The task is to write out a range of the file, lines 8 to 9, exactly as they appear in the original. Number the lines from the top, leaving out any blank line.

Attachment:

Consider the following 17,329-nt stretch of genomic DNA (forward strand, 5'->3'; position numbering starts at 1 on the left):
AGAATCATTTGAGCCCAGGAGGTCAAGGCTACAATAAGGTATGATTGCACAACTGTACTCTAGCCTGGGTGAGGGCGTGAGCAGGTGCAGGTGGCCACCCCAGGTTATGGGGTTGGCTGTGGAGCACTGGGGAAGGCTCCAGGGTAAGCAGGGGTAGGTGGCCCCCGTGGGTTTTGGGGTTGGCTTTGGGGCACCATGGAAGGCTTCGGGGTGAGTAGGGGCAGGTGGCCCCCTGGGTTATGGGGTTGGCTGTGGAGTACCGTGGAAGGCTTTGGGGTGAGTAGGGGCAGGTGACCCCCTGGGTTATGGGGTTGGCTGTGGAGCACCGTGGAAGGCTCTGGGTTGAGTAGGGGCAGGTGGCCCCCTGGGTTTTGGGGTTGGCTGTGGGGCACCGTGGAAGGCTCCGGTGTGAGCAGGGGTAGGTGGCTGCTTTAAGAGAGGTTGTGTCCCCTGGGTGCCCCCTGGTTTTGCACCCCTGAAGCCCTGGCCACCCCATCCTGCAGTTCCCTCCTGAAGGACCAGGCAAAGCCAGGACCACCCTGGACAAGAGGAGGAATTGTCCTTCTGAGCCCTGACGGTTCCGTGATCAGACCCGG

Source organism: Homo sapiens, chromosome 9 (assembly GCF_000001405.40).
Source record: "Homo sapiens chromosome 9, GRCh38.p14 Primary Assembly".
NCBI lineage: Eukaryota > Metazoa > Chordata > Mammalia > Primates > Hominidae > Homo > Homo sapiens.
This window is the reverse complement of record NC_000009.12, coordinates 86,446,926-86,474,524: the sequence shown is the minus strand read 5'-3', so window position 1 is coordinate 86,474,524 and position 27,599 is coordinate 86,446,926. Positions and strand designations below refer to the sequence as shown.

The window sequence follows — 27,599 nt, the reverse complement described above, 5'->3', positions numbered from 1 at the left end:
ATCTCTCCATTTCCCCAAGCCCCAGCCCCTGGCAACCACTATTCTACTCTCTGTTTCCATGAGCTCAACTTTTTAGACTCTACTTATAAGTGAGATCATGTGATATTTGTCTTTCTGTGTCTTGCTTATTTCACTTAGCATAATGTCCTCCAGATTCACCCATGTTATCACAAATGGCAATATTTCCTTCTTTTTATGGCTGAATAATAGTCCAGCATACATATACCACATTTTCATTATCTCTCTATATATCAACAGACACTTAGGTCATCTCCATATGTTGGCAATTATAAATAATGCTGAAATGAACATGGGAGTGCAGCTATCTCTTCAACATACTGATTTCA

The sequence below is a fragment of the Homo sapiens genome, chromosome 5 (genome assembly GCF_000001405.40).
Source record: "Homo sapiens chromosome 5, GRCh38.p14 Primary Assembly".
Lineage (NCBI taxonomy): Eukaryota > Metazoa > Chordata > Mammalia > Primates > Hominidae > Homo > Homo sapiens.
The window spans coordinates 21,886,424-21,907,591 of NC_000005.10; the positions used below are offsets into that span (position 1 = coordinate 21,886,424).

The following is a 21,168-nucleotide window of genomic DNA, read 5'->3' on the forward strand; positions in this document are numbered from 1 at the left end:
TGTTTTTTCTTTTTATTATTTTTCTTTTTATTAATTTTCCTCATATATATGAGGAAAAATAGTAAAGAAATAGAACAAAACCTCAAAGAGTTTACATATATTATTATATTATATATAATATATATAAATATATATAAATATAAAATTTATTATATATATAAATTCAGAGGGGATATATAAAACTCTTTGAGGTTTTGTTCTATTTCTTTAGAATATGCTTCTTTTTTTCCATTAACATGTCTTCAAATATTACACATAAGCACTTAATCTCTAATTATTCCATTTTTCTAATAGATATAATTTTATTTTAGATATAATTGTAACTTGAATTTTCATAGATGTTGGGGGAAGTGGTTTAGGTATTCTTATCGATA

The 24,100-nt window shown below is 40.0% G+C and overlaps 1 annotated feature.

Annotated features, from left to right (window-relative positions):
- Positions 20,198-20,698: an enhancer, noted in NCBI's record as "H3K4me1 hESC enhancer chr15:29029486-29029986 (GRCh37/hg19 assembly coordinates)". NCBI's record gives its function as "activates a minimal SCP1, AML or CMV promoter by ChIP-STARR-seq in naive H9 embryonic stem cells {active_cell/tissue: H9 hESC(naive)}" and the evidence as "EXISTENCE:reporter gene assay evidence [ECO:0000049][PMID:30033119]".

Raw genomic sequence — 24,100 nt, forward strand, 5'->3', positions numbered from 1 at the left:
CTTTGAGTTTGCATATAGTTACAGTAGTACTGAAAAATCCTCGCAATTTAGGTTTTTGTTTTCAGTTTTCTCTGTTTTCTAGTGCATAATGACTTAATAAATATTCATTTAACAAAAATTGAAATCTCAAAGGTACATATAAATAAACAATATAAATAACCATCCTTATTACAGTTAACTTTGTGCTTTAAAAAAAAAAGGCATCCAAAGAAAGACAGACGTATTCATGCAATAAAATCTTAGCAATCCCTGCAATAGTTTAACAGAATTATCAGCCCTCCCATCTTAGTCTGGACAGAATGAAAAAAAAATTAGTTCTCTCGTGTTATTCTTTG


ATCTCTCCATTTCCCCAAGCCCCAGCCCCTGGCAACCACTATTCTACTCTCTGTTTCCATGAGCTCAACTTTTTAGACTCTACTTATAAGTGAGATCATGTGATATTTGTCTTTCTGTGTCTTGCTTATTTCACTTAGCATAATGTCCTCCAGATTCACCCATGTTATCACAAATGGCAATATTTCCTTCTTTTTATGGCTGAATAATAGTCCAGCATACATATACCACATTTTCATTATCTCTCTATATATCAACAGACACTTAGGTCATCTCCATATGTTGGCAATTATAAATAATGCTGAAATGAACATGGGAGTGCAGCTATCTCTTCAACATACTGATTTCA

The sequence below is a fragment of the Homo sapiens genome, chromosome 5 (genome assembly GCF_000001405.40).